January 24, 2012

Cardinal Politics: Obama guaranteed a win over Republican candidates

By Lee Cole–

Republicans have made it clear that defeating Barack Obama is of paramount importance. Whether they end up having to throw their support behind someone as trite and boring as Mitt Romney or someone as frighteningly George Bush-like as the two Ricks, conservatives around the nation have made it their mission to crush Obama by whatever means necessary. He’s had shortcomings undoubtedly, but why such emphasis on beating Obama, no matter who the Republican candidate turns out to be? It has been said again and again “any one of the Republican candidates would be better than Barack Obama.” Perhaps the question is whether any one of the Republican candidates will have the chance to prove it.

As things stand now, I can see very few scenarios in which Barack Obama is not reelected to a second term. There are two separate questions at hand here: if Obama deserves to be reelected and whether or not his campaign will be able to secure reelection. But these questions are interwoven and we must look at both to see why Obama will almost certainly win a second term.

First of all, Obama couldn’t have asked for a better field of Republican candidates. Ron Paul, while a favorite among libertarians, is too radical to be elected and will never be supported by moderates. Gingrich is a clown who hasn’t taken his campaign seriously and will most likely drop out any day now (maybe by the time this article comes out). Although his candidacy gained some momentum with his South Carolina win.

Bachmann is a bona fide religious loony who thinks homosexuality should be “corrected” and whose vision for America is strikingly theocratic. She’s in the same un-electability boat as Paul. The two Ricks – Santorum and Perry – don’t stand a chance either. Perry is too much like George Bush’s younger brother. He’s more willing to execute human beings, yet is somehow pro-life. He’s also, like Bush, verbally challenged. Thank God he dropped out of the race last week and the threat of President Perry is no more.

The name Santorum speaks for itself (Google his name to find out more about his frothy, bubbly personality).

Then there is the Romney factor. It’s as though humankind, in some distant, technologically advanced future society realized that the election of Barack Obama leads to some previously unforeseen catastrophe, and so to thwart disaster, they designed a perfect presidential android, the “Mitt” prototype, to go back in time and defeat Obama so that future generations may prosper. Basically, it’s the plot of “Terminator,” substituting Obama for John Conner. Romney is so perfectly presidential, with his flawlessly coiffed hair and his ready-made responses to questions, that it seems inevitable that he will receive the nomination. But it may be the fact that he’s so perfect it will end up ruining his chances. There’s something uncannily robotic about his gestures and his personality. People get the sense that he will say whatever they want to hear to get elected; after all, he has convinced many that he’s a staunch conservative when he spent most of his career in Massachusetts as a social liberal. Anytime he gets a question on abortion or his Massachusetts healthcare model, one expects his eyes to roll back and for him to say “does not compute” just before his head explodes in a shower of circuits, wires and computer modules.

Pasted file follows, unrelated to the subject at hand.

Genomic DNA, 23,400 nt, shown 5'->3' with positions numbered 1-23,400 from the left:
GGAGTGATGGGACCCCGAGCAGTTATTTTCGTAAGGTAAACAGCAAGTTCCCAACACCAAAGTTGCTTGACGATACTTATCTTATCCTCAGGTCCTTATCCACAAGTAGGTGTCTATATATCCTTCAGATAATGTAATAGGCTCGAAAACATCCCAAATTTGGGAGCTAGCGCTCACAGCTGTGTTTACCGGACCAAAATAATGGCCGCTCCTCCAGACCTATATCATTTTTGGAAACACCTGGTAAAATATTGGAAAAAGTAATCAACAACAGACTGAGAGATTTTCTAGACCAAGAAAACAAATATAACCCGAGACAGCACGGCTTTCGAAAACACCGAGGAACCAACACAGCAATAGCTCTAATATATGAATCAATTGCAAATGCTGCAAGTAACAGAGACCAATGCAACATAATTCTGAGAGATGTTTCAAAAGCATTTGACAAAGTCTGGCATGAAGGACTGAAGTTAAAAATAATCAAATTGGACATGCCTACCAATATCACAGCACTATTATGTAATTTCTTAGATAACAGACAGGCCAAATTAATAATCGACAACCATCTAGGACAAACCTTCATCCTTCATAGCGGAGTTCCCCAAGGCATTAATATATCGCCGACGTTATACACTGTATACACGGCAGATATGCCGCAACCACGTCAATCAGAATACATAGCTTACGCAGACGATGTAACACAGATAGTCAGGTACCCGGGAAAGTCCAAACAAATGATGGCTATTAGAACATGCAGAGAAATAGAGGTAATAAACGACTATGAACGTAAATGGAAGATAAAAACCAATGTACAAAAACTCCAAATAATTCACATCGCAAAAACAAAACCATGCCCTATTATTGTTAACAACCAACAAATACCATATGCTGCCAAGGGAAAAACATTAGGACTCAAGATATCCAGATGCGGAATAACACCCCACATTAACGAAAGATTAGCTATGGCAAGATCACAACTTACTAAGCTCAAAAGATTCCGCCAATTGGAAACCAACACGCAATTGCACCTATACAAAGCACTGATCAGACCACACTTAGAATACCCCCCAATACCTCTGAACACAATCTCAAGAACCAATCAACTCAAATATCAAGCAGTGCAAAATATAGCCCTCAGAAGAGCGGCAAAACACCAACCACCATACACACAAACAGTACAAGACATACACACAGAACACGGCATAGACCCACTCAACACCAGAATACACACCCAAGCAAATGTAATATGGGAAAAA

Even if the futuristic “Mitt” prototype is unlikeable, it doesn’t follow that the public’s dislike of Obama won’t outweigh the creepy sense that he might not be human. In other words, Obama might be so hated that Americans would be willing to elect a machine-like humanoid replica rather over him.

What hasn’t been considered thus far, however, is that Obama will have the chance very soon to make his case to the American public. Furthermore, he knows what he’s doing and is surrounded by the same people (primarily David Axelrod) who waged the most successful campaign in American history just four years ago. The primary criticism of Obama in 2008 by John McCain was that he would be inexperienced when it comes to foreign policy. Obama has effectively made this criticism moot with the killing of Osama bin Laden and 17 other high ranking Al Qaida members. The battle for the presidency will be primarily ideological, and the economy and healthcare will play important roles in the debate. Obama must effectively make the case that the economic crisis came as a result of reverberations from the Bush administration’s policies and that it may take a while to see results. If he manages to do so and unemployment doesn’t go up any higher, we can expect another four years of Obama.

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